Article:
What binds us together? The communion of saints. The Prayer Book. Shared history. Kind of like minecraft and foam swords. We are in relationship with each other because we are in relationship with each other. Neither the primates’ gatherings nor the Archbishop of Canterbury were ever constructed as dogmatic doctrine-creating bodies. That’s not what they’re for. They’re built for relationship. That’s it. And there are a lot of ways to be in relationship. My time in Uganda was amazing and transcendent, I’m embarrassed that I haven’t kept the connections made on that trip more strongly. I do think that on Sunday I might stay late at Church to pray with St Peter’s, for whom debates like this are closer to home.
Being suspended is sad, but not tragic. Gay teenagers getting kicked out of their homes by their parents? That’s tragic. The murder of transpeople because of their gender expression? That’s tragic. Respecting the dignity of every human being, as we say in the baptismal covenant, to me means honoring LGBTQ persons at every level of the church. The humanity of all God’s people is not up for debate. It’s just not, and clearly, it’s “worth” whatever institutional penalty could be imposed. Can we actually be kicked out of the Anglican Communion? Maybe, maybe not. If the bishops who voted the suspension think that we’re going to amend our gay-loving lifestyles in three years, they are clearly wrong. And if that means that we can’t go to the meetings, okay. But I am still part of a global family of churches that draw our lineage to the English Reformation, and I will still have a strange loyalty to the Book of Common Prayer, even though we print everything in a single leaflet at my church and almost never open the book itself.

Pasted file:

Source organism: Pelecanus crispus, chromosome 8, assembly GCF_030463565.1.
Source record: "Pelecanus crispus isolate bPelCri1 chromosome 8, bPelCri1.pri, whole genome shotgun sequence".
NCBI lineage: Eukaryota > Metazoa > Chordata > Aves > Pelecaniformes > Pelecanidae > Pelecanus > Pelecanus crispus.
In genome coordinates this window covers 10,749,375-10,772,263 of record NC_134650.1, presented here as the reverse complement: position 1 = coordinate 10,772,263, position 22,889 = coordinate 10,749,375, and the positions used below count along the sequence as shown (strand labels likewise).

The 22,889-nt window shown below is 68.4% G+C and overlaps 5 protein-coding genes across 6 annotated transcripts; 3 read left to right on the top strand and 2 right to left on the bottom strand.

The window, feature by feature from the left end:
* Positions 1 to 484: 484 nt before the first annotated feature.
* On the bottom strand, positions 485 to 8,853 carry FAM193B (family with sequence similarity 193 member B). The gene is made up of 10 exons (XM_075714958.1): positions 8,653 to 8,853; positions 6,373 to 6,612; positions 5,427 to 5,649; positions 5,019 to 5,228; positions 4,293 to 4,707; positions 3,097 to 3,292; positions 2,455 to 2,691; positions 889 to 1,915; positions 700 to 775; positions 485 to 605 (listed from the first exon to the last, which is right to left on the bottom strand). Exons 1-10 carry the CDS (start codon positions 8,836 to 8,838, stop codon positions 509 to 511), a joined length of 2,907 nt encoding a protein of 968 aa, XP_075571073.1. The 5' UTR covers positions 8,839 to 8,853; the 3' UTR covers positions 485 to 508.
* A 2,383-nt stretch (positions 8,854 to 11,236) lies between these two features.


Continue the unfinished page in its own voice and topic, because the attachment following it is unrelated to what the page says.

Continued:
This Sunday, I’ll preach the wedding at Cana: abundance and transformation and celebration and miracle. I may even preach about weddings: the joining of two persons (of any gender) in love and faithfulness. I’ll preach, too, about hope, that Jesus Christ who brought us into his body is strong enough to manage when we are struggling, and always gives us more than we dared ask for.